Conclusion and Recommendations

UAE’s economy has projected a steady growth in GDP and GDP growth taking the exception of the Financial Crisis. But the financial crisis has been a wake-up call for UAE and all other GCC economies to diversify their economy by developing and investing in non-oil sectors for long term economic growth. The economic growth in the last decade showed that UAE as a country has been striving towards a diversified economy through their vision for the future through investment in infrastructure, tourism, hospitality, aviation and education.
For UAE to achieve diversification and sustainable growth, it should focus on developing human capital, emiratization, and investment in non-conventional energy sources and also focus on the field of agreements with other economically developing economies for investment and partnership in business activities for having a diversified economy.

Bibliography
Central Intelligence Agency. (2015). World Factbook – UAE. Retrieved from www.cia.gov: https://www.cia.gov/library/publications/the-world-factbook/geos/ae.html
Economy Watch. (2015, 4 15). United Arab Emirates (The UAE) Economic Statistics and Indicators. Retrieved from www.economywatch.com: http://www.economywatch.com/economic-statistics/country/United-Arab-Emirates/
Government of Dubai. (2015). Economic freezones in Dubai. Retrieved from www.dubaided.gov.ae: http://www.dubaided.gov.ae/en/pages/economic-freezones-in-dubai.aspx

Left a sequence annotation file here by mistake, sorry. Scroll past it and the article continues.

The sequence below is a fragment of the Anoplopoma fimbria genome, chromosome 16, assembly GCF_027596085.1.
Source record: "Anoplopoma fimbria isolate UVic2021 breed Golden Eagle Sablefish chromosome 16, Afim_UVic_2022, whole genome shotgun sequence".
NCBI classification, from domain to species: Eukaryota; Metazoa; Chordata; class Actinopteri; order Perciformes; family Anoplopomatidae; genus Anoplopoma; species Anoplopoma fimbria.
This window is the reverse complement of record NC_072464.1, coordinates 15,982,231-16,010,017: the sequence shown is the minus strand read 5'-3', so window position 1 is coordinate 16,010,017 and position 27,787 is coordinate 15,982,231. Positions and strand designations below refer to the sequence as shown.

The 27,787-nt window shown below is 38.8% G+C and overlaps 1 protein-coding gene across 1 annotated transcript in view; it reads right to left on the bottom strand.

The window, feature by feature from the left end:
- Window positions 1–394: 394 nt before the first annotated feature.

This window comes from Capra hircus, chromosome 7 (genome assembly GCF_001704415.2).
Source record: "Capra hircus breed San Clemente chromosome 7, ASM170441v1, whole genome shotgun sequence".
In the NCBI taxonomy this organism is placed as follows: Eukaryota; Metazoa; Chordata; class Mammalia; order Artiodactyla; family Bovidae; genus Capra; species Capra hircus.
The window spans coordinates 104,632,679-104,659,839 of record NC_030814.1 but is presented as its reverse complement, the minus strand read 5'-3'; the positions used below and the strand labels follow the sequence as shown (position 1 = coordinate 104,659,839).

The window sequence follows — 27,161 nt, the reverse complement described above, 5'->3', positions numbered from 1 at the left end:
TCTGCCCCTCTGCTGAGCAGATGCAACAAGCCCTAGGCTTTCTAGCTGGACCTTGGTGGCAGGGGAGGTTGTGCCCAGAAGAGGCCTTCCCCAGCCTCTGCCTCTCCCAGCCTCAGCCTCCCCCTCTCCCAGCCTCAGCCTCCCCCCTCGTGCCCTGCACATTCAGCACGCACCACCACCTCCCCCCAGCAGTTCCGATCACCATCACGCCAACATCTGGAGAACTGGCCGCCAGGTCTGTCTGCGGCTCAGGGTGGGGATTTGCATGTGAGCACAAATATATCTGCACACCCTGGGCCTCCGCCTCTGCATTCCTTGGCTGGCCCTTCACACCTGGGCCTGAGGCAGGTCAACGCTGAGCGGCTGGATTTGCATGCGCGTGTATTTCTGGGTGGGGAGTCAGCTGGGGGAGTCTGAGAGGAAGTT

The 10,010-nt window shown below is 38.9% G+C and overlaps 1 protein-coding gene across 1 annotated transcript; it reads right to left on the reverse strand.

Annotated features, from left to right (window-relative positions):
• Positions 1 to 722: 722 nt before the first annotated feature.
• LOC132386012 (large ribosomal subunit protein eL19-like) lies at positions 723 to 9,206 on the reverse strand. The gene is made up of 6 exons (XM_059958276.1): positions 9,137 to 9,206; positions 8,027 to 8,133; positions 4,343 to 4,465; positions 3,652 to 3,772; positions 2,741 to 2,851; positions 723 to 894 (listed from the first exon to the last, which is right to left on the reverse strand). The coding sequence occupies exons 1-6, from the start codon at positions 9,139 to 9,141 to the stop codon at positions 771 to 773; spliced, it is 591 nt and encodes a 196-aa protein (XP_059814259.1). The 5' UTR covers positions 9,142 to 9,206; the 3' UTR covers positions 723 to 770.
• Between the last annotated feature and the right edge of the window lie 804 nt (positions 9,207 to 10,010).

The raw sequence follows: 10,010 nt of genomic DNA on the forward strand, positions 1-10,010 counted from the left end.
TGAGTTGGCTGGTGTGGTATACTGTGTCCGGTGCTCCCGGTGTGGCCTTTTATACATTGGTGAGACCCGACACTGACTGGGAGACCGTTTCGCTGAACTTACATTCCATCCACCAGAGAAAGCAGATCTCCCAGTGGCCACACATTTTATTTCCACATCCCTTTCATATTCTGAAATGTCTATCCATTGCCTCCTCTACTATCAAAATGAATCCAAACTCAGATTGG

GulfBase. (2015, 4 14). GCC ECONOMIC OVERVIEW. Retrieved from www.gulfbase.com: http://www.gulfbase.com/gcc/aboutgcc?pageid=93
Haouas, I., & Heshmati, A. (2014). Can the UAE Avoid the Oil Curse by Economic Diversification? Bonn: Institute for the Study of Labor.
Hesse, H. (2008). Export Diversification and Economic Growth. Retrieved from siteresources.worldbank.org: http://siteresources.worldbank.org/EXTPREMNET/Resources/489960-1338997241035/Growth_Commission_Working_Paper_21_Export_Diversification_Economic_Growth.pdf
Hvidt, M. (2013). Economic Diversification in GCC Countries: Past Record and Future Trends. London School of Economics and Political Science.
John, I. (2014, 12 15). Opec chief calls GCC to adopt economic diversification. Retrieved from www.khaleejtimes.com: http://www.khaleejtimes.com/biz/inside.asp?xfile=/data/uaebusiness/2014/December/uaebusiness_December183.xml&section=uaebusiness&type=desktop
SABRI, D. N. (2008). Financial Markets and Institutions In the Arab Economy. New York: Nova Science Publishers, Inc.
Shediac, R., Moujaes, C. N., Abouchakra, R., & Najjar, M. R. (2008). Economic Diversification: The Road to Sustainable Development. Retrieved from www.strategyand.pwc.com: http://www.strategyand.pwc.com/media/uploads/Economic-Diversification.pdf
World Trade Organization. (2012). Trade Policy Review Report – United Arab Emirates. World Trade Organization.

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March 7, 2018